**Winner of a Schneider Family Book Award!**
 
Louis Braille was just five years old when he lost his sight. He was a clever boy, determined to live like everyone else, and what he wanted more than anything was to be able to read.
 
Even at the school for the blind in Paris, there were no books for him.
 
And so he invented his own alphabet—a whole new system for writing that could be read by touch. A system so ingenious that…


The Girl Who Thought in Pictures

By Julia Finley Mosca, Daniel Rieley (illustrator),

Book cover of The Girl Who Thought in Pictures: The Story of Dr. Temple Grandin

I love this picture book because it's based on a true story! The girl in this picture book was diagnosed with autism. She overcame this disability and has made improvements in the world around her. This story will inspire anyone who thinks differently to know that they have something to offer the world.

The Girl Who Thought in Pictures

By Julia Finley Mosca, Daniel Rieley (illustrator),

Why should I read it?

2 authors picked The Girl Who Thought in Pictures as one of their favorite books, and they share why you should read it.

What is this book about?

NSTA Best STEM Books for K-12 Selection
NSTA Outstanding Science Trade Books Selection
Dolly Gray Children's Literature Award Recipient
A Mighty Girl Book of the Year


If you’ve ever felt different, if you’ve ever been low, if you don’t quite fit in, there’s a name you should know… Meet Dr. Temple Grandin—one of the world’s quirkiest science heroes!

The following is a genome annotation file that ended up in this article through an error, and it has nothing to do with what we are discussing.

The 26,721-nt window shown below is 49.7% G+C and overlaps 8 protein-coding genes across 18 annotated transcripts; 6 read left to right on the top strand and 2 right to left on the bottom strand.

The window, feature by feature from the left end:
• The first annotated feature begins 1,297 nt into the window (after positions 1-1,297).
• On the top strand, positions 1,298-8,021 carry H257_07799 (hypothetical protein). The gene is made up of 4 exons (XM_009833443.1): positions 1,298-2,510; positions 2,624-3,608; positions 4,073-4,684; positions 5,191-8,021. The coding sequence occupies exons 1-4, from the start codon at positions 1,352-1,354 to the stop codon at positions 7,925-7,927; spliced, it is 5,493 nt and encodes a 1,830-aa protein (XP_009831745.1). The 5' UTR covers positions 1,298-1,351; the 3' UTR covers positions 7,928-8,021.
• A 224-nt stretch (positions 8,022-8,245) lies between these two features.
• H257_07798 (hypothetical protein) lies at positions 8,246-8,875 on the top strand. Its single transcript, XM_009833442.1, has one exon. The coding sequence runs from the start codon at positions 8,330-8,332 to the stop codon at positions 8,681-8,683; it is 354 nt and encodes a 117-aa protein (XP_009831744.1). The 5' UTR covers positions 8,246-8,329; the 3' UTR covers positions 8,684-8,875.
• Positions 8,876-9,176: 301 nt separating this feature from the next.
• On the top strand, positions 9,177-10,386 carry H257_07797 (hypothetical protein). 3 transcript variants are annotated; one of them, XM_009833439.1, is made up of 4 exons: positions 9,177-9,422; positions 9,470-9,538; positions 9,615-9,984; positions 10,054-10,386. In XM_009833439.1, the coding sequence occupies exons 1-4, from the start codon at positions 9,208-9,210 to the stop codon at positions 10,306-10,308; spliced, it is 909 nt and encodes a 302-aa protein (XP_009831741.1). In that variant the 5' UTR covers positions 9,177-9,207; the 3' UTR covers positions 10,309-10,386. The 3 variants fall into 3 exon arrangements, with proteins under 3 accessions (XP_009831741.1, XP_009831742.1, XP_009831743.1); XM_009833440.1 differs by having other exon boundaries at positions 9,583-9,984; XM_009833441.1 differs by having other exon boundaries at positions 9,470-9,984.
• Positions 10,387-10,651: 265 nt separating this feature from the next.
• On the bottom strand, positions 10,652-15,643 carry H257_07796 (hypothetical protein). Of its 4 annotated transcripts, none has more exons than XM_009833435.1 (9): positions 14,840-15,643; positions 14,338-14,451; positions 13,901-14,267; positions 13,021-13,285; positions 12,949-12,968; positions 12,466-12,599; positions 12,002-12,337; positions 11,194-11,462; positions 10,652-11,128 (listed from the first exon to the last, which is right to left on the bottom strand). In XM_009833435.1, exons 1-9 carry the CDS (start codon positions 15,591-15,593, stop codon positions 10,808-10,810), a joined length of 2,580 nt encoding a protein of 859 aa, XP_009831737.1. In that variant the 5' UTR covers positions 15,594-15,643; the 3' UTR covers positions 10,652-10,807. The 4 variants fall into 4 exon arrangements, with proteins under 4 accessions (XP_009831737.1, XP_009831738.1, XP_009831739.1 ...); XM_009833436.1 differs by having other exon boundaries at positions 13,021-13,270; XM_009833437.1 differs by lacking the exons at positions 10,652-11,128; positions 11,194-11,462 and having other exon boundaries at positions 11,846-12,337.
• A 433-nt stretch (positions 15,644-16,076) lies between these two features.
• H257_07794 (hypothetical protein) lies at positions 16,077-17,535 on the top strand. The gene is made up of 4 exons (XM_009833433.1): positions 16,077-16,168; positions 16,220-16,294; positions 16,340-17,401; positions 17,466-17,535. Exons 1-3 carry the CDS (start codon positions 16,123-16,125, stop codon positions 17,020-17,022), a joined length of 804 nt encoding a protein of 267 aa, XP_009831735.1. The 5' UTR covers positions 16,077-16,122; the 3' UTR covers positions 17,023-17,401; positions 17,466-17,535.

When young Temple was diagnosed with autism, no one expected her to talk, let alone become one of the most powerful voices in modern science. Yet, the determined visual thinker did just that. Her unique mind allowed her to connect with animals…


The Story of Helen Keller

By Christine Platt,

Book cover of The Story of Helen Keller: A Biography Book for New Readers

When I was a child The Miracle Worker (the film based on Helen Keller’s life) had a profound influence on me. I couldn’t imagine being a deaf and blind child in the 1880s when there were not many resources for deaf-blind people. How would it feel to be unable to communicate with other people? I cheered for Helen’s teacher and friend, Annie Sullivan, who helped Helen unlock a new way of communicating. Keller’s world opened up and she was able to share her remarkable intellect and unusual experience with generations of readers. Keller was the first deaf-blind college graduate and ended up becoming a famous author, teacher, and humanitarian. 

The Story of Helen Keller

By Christine Platt,

Why should I read it?

1 author picked The Story of Helen Keller as one of their favorite books, and they share why you should read it.

What is this book about?

Help kids ages 6 to 9
discover the life of Helen Keller―a story about hope, courage, and finding your voice

Helen Keller became a celebrated author, educator, and activist who believed in equality for people with disabilities. Before she made history as the first deaf and blind person to graduate from college, Helen was a smart kid who loved learning. She overcame many challenges to learn how to read, write, and talk. She spoke up for other people with disabilities so they could get equal rights. Explore how Helen Keller went from being a young girl in Alabama to the…